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The dispute related to how to commence judicial review proceedings in Zambia. The applicant in this matter commenced judicial review proceedings in the High Court of Zambia by way of applying for leave. In between the period after the High Court granted leave to hear the merits of the judicial review and the hearing date, the Patents and Companies Registration Agency (PACRA), the Respondent filed an application to discharge the leave granted. It was at this point that the Applicants filed summons, to have the matter referred to the Constitutional Court to determine whether or not the requirement for leave is consistent with Article 118(2)(e) of the Constitution, which came into force in 2016, which provides that justice in all courts of law shall be administered without undue regard to procedural technicalities.

On the one hand, the applicant in this matter contended that whereas Order 53 of the Rules of the Supreme Court of England, which regulate judicial review proceedings, provided for the need for leave before commencing judicial review, this requirement is no longer consistent with the aforesaid constitutional provision. It was contended that the requirement for leave is a procedural technicality that hinders access to justice and hence should no longer be required. The Applicants also argued that the requirement for leave should only survive under the new constitutional dispensation if the requirement was backed up by a specific statute, like it is in England or Kenya. In the absence of a specific statute requiring leave in Zambia, the Applicants opined that this further underscored the view that there is no need for leave of court. The Applicants further argued that even if leave is still necessary, the other party cannot apply to discharge the leave because this too would be contrary to Article 118(2)(e) of the Constitution.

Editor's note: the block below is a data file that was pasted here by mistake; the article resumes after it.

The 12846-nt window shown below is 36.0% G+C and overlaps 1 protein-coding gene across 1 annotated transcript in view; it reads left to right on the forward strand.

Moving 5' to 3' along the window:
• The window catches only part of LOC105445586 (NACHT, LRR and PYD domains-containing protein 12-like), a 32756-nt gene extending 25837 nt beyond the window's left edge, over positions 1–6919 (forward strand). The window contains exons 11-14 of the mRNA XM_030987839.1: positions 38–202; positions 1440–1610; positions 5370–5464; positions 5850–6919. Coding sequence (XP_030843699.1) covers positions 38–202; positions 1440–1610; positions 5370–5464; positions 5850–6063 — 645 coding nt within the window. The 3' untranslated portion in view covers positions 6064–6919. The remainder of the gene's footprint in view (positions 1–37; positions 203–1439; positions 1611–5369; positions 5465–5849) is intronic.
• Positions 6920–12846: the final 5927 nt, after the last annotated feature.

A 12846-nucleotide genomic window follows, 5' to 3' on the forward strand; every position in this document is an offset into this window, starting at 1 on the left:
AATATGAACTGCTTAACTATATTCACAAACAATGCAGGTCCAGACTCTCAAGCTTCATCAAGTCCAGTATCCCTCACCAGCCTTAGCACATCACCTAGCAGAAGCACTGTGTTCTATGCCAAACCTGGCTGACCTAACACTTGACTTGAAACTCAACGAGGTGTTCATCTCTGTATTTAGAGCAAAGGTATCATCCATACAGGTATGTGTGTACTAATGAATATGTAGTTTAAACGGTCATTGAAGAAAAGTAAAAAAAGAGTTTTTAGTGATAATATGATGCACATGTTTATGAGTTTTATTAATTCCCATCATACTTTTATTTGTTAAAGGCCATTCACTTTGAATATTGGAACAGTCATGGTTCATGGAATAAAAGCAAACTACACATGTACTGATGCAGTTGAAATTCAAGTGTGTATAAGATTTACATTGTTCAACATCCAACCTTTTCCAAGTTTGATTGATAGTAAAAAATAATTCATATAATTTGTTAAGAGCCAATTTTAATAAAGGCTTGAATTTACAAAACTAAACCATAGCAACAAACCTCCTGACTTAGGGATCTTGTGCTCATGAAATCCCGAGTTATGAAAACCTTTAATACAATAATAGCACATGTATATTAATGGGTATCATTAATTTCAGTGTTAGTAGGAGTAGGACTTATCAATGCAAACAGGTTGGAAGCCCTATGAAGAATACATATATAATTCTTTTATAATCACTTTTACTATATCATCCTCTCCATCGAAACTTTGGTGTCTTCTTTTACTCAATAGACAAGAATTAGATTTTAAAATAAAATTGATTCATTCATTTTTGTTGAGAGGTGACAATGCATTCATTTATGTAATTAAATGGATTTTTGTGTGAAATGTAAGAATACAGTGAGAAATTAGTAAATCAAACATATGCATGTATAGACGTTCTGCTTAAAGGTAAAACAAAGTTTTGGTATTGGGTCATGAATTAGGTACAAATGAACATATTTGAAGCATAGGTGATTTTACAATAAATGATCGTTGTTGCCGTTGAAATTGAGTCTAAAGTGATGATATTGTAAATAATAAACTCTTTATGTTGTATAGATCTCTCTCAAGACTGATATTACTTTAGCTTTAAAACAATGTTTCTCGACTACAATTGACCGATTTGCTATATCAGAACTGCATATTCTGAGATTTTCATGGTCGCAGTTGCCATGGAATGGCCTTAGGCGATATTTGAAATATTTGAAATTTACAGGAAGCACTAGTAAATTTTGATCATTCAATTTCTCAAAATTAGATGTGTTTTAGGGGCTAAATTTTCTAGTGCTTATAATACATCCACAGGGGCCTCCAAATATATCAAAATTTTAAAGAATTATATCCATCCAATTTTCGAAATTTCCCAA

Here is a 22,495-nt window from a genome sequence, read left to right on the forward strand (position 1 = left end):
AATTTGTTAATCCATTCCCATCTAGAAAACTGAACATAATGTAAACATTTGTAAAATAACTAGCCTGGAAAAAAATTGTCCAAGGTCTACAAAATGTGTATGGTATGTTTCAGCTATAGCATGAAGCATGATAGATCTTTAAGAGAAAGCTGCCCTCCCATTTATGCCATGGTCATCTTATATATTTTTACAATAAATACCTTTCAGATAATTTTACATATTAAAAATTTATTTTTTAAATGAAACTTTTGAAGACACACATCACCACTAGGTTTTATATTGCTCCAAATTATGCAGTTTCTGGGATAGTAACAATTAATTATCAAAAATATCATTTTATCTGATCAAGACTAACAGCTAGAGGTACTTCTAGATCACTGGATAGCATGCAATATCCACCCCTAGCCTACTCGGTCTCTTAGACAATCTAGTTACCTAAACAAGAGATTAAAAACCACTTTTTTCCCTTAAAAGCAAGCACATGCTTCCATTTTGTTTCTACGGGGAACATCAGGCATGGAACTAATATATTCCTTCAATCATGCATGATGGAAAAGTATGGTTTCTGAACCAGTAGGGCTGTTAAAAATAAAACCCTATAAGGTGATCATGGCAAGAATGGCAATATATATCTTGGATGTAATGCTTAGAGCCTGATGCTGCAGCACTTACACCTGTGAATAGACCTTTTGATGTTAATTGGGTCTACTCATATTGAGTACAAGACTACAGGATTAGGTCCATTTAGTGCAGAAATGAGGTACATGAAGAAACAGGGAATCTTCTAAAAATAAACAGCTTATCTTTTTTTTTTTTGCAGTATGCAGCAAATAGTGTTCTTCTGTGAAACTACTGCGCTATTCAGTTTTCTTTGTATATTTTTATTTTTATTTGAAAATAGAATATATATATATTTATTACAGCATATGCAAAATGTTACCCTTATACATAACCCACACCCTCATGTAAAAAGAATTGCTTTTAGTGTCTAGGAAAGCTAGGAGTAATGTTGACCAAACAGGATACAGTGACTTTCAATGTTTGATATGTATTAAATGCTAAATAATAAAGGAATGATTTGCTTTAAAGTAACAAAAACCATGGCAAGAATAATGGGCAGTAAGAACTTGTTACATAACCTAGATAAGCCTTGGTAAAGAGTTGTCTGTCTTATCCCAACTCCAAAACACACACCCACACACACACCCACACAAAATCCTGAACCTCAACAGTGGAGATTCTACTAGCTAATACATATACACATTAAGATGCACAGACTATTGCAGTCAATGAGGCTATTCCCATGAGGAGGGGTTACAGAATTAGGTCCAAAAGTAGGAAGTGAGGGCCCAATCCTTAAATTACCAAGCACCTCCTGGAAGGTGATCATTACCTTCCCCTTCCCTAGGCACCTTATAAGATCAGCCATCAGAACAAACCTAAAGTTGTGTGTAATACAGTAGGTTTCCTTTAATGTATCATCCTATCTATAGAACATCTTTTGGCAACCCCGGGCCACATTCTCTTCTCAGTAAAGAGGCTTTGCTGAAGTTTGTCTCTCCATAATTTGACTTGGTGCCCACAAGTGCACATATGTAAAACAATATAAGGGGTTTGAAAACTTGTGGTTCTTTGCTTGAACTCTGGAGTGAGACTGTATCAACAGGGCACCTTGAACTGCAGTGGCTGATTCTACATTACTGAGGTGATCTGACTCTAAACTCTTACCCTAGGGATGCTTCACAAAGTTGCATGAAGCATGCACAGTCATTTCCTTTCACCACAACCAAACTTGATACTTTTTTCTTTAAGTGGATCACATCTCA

The respondent, on the other hand, argued that the requirement to institute judicial review by way of obtaining leave of court is a substantive legal requirement. Therefore, even though Article 118(2)(e) provided that procedures should not impede a matter being heard on its merits, the requirement for leave cannot be dispensed with because this requirement relates to substantive law, not procedure.